Advertising Week 2007

Microsoft Takes Over Times Square to Trumpet Gaming

At Advertising Week: A How-to to Buying Video-Game Ads

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NEW YORK ( -- Want to grab an advertiser's attention? Place an ad in Time Square. Microsoft commandeered two show screens to trumpet the power of in-game advertising during Advertising Week. The advertisement ran from 2 p.m. to 3 p.m. on video billboards located at two different corners and promoted Microsoft-owned groups: Massive Advertising, Microsoft Digital Advertising Solutions and Xbox.

Matthew Carr, senior director-Microsoft Digital Advertising Solutions, said the stunt was a "chance to show off emerging media in general," although the focus was clearly on games.

The promotion included a video that showed examples of in-game advertising interspersed with facts about the gaming demographic. One corner sign focused on Xbox and Microsoft video games, while the other focused on casual games like the ones on MSN. Both highlighted the ability of Massive and the digital solutions group to connect advertisers to the market.

Although the casual game market, which is largely female, has opportunities for in-game advertising, more attention was placed on the possibilities available within serious games, such as the ones that are played on Xbox.

Jay L. Sampson, VP-North America and Asia-Pacific Sales, Massive, pointed out the five types of advertising on offer: advertising around a web-based game, dynamic advertising, sponsorships, integration within a game, and developing a game specifically for a brand. Approaches like advertising around a web-based game are great for casual gamers, but there is more excitement with what can be down with the other four methods, especially for hard-core gamers.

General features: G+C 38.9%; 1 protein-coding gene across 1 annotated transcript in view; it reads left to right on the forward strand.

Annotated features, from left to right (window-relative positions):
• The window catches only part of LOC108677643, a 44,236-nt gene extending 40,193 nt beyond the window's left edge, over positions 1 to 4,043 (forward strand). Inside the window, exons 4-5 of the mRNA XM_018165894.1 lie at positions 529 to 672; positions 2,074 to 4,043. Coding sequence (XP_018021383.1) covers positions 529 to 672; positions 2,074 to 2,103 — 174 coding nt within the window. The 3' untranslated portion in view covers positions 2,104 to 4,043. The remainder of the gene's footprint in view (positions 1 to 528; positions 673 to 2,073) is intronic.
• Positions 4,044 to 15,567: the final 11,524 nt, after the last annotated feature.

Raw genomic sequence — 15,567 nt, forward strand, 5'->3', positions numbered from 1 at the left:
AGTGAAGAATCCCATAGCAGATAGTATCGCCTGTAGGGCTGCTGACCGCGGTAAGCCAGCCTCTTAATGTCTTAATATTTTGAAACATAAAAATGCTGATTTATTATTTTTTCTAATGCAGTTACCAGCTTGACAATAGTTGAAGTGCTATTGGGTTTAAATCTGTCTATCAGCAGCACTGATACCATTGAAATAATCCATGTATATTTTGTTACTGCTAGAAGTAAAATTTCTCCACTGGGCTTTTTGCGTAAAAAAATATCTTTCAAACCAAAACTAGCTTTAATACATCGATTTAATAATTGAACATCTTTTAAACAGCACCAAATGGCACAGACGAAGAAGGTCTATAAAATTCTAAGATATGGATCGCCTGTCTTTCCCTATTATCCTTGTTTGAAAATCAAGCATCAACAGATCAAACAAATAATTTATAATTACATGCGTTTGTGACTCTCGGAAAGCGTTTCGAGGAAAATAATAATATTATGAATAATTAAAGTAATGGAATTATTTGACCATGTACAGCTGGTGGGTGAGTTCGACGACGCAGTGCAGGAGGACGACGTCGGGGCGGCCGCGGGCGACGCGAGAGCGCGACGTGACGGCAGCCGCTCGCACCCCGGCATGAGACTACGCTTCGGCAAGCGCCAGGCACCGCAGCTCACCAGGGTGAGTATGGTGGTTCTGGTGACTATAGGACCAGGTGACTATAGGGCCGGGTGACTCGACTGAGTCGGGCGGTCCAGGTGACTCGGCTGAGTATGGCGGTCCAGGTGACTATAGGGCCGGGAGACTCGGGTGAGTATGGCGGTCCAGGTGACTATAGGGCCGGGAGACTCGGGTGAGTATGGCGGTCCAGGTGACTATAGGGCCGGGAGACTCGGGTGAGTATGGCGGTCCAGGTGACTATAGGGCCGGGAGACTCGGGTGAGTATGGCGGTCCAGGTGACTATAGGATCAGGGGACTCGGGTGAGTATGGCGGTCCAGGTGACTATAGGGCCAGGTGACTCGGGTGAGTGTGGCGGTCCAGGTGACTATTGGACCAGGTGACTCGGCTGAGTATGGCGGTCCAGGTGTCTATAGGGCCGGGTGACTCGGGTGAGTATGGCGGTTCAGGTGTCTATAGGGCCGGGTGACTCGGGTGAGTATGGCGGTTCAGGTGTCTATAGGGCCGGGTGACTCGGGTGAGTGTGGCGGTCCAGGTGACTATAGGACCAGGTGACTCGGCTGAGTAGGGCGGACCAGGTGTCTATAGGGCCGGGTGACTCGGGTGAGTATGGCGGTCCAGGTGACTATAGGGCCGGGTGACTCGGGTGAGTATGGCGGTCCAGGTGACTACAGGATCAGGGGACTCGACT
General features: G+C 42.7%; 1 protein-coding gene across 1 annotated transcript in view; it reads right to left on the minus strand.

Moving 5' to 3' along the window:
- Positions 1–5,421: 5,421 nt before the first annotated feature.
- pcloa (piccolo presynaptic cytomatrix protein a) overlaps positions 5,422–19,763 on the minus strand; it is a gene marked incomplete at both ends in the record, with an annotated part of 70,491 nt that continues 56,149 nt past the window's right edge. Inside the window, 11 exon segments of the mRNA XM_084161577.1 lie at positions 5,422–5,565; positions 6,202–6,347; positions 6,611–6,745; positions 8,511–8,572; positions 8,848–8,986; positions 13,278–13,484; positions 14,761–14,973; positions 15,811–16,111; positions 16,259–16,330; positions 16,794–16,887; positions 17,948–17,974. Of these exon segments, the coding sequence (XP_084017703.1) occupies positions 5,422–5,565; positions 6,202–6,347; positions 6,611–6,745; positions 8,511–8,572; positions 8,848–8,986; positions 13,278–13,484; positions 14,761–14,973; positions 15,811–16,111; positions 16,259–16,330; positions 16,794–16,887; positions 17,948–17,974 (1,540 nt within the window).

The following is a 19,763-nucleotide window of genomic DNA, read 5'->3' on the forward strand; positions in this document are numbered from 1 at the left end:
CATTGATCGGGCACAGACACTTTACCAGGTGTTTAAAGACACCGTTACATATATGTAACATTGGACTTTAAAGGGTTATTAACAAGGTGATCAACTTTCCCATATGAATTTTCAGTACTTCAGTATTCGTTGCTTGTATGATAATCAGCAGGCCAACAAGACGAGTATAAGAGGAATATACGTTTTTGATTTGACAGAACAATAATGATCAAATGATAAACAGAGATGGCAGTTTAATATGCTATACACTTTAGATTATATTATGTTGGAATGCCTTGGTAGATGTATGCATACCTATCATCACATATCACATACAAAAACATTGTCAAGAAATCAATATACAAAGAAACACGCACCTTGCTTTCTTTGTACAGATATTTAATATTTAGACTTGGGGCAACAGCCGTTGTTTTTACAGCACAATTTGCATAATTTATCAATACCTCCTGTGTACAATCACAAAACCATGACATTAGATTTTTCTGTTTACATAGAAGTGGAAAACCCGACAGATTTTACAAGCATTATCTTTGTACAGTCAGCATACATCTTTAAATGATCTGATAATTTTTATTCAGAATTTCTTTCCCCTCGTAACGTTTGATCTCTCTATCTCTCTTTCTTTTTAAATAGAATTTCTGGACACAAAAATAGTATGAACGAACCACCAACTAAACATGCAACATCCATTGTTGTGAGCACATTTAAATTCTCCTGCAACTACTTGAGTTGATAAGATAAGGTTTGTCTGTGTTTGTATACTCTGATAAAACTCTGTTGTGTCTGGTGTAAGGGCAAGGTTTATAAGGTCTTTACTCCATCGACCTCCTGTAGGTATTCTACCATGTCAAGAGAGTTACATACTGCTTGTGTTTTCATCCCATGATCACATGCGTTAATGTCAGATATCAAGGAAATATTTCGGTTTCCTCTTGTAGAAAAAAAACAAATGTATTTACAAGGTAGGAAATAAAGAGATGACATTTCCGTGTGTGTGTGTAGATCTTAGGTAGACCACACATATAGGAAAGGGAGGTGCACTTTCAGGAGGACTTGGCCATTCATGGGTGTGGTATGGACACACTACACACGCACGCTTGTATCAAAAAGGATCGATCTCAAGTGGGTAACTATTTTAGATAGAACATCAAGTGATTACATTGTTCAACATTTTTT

All of these methods are not new, and some have been occurring for years. For example, most gamers are used to seeing brands placed on billboards, courts, fields and tracks in a sports video game. This simulates reality, while allowing for brand presence. As Mr. Sampson pointed out, people expect to see advertising at a sporting event, so this makes a better experience for the gamer. Also internet games have long used advertising in a variety of methods, from banners to sponsorships, to interrupted game ads.

The reality aspect is huge when it comes to in-game advertising. "If you advertise directly to them, they'll call us and say leave me alone," says Pedro Gutierrez Jr., lead product planner, Xbox New Media. Gamers don't mind advertising, but do not want the experience to be interrupted. "The player is very focused on the game. It is a less cluttered space, and you want the advertising to be done seamlessly," he added.

While the benefits of static advertising have been noted, Massive, Microsoft and Xbox are interested in showing the benefits of dynamic advertising. Because of systems like Xbox Live, advertisers can change their advertisements along with the system. A player playing the game on Thursday can see an advertisement for a movie premiering that weekend, and a completely different ad when playing the following Monday. The dynamic ability of Massive was one of the key features mentioned in the billboard advertisement.

Still, while Microsoft execs were quick to talk about the various benefits of in-game advertising, they did note that some games could not contain advertisements. "We don't put brands into every game. We're very selective with brands that we put in," said Mr. Carr. "Halo 3," which premiered on the same day as the advertisement, was one game that could not contain in-game advertising although several companies did advertising surrounding the launch, such as Best Buy, Pepsi and Discovery Networks. Mr. Gutierrez cited fan opinion as well as the content of the game as factors preventing in-game advertising for "Halo 3."
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